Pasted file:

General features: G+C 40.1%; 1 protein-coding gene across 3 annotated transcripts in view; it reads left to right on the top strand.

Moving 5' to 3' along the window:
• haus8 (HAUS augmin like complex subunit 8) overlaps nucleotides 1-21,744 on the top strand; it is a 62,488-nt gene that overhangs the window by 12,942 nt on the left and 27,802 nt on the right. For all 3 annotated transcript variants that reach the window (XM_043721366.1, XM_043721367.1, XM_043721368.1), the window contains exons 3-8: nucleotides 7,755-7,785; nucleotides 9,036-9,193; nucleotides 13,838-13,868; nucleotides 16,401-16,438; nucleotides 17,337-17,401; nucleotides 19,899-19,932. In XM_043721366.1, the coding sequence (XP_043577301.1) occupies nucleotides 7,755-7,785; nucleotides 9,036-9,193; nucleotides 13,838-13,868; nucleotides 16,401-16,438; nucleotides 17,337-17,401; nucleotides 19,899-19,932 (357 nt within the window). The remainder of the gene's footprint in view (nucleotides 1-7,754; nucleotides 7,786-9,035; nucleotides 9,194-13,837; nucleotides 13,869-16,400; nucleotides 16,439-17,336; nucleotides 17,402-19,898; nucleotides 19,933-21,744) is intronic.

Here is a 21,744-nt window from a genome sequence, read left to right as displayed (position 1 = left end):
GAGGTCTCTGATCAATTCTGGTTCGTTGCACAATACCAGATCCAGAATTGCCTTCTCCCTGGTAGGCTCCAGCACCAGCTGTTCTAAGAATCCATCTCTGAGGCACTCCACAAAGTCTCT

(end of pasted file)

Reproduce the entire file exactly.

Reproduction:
General features: G+C 40.1%; 1 protein-coding gene across 3 annotated transcripts in view; it reads left to right on the top strand.

Moving 5' to 3' along the window:
• haus8 (HAUS augmin like complex subunit 8) overlaps nucleotides 1-21,744 on the top strand; it is a 62,488-nt gene that overhangs the window by 12,942 nt on the left and 27,802 nt on the right. For all 3 annotated transcript variants that reach the window (XM_043721366.1, XM_043721367.1, XM_043721368.1), the window contains exons 3-8: nucleotides 7,755-7,785; nucleotides 9,036-9,193; nucleotides 13,838-13,868; nucleotides 16,401-16,438; nucleotides 17,337-17,401; nucleotides 19,899-19,932. In XM_043721366.1, the coding sequence (XP_043577301.1) occupies nucleotides 7,755-7,785; nucleotides 9,036-9,193; nucleotides 13,838-13,868; nucleotides 16,401-16,438; nucleotides 17,337-17,401; nucleotides 19,899-19,932 (357 nt within the window). The remainder of the gene's footprint in view (nucleotides 1-7,754; nucleotides 7,786-9,035; nucleotides 9,194-13,837; nucleotides 13,869-16,400; nucleotides 16,439-17,336; nucleotides 17,402-19,898; nucleotides 19,933-21,744) is intronic.

Here is a 21,744-nt window from a genome sequence, read left to right as displayed (position 1 = left end):
GAGGTCTCTGATCAATTCTGGTTCGTTGCACAATACCAGATCCAGAATTGCCTTCTCCCTGGTAGGCTCCAGCACCAGCTGTTCTAAGAATCCATCTCTGAGGCACTCCACAAAGTCTCT